THE SEAN DUFFY SERIES:
The Cold Cold Ground (2012)
I Hear the Sirens in the Street (2013)
In the Morning I’ll Be Gone (2014)
Gun Street Girl (2015)
Rain Dogs (2016)
Police at the Station and They Don’t Look Friendly (2017)

ARABELLA OF MARS By David D. Levine


I’m not a big fan of steam-punk SF, but I’d read enough positive reviews of David D. Levine’s Arabella of Mars to order a copy (plus I liked the cover artwork by Stephan Martiniere). Levine creates a Mars of 1812. There is a British colony on Mars. Arabella, her older brother Michael, her father and mother, and her two younger sisters live in an uneasy association with Martian tribes. After an incident where Arabella is hurt, her mother (who hates Mars) insists on returning to London with her children. Arabellas’s father, knowing his wife’s dislike of the red planet, agrees but negotiates to keep Michael on Mars to help him operate the family plantation. His wife agrees and leaves for Earth. Yes, the scenes of “sailing” through Space in wooden ships seems a bit wacky (I found Levine’s explanations unconvincing). But if you suspend your skepticism, Arabella of Mars accelerates into an entertaining adventure novel. Arabella decides she has to return to Mars so she disguises herself as a teenage boy. The mysterious Captain of a Mars Trading Company ship, Diana, hires Arabella because of her skill with clockwork mechanisms. Yes, sometimes the action feels like C. S. Forester’s Hornblower books (or Patrick O’Brian’s Jack Aubrey and Stephen Maturin seafaring novels). Only set in Space between Earth and Mars. If you’re in the mood for a fun adventure, Arabella in Mars will take you on one. GRADE: B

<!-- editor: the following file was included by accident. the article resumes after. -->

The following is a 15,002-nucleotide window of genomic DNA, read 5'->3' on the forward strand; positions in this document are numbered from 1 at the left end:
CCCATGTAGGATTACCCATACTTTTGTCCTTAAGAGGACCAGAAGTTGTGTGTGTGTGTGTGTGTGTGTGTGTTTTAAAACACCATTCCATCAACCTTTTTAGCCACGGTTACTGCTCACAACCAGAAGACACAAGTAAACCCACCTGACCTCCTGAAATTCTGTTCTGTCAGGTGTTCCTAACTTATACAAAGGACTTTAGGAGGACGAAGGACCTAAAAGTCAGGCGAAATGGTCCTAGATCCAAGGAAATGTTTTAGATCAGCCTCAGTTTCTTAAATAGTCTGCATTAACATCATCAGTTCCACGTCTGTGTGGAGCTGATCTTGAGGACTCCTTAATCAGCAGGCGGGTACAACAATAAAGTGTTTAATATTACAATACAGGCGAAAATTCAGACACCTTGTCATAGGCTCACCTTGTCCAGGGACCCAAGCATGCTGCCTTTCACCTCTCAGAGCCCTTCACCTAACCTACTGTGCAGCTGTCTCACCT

JUSTICE LEAGUE DARK [Blu-ray]


An R-Rated DC animated feature? That’s what Justice League Dark delivers. Plenty of spooky stuff brings the Justice League into the action. But they’re confounded by events like a series of mysterious deaths. Bruce Wayne receives a message to contact John Constantine, the abrasive practitioner of mystical arts. Constantine, his former lover Zatanna, and Jason Blood also known as the demon Etrigan join Bat-man on a quest to discover which Dark Magic mage is behind the series of deaths. If you’re in the mood for a very different kind of Justice League adventure, you’ll fine Justice League Dark an entertaining change of pace. GRADE: A-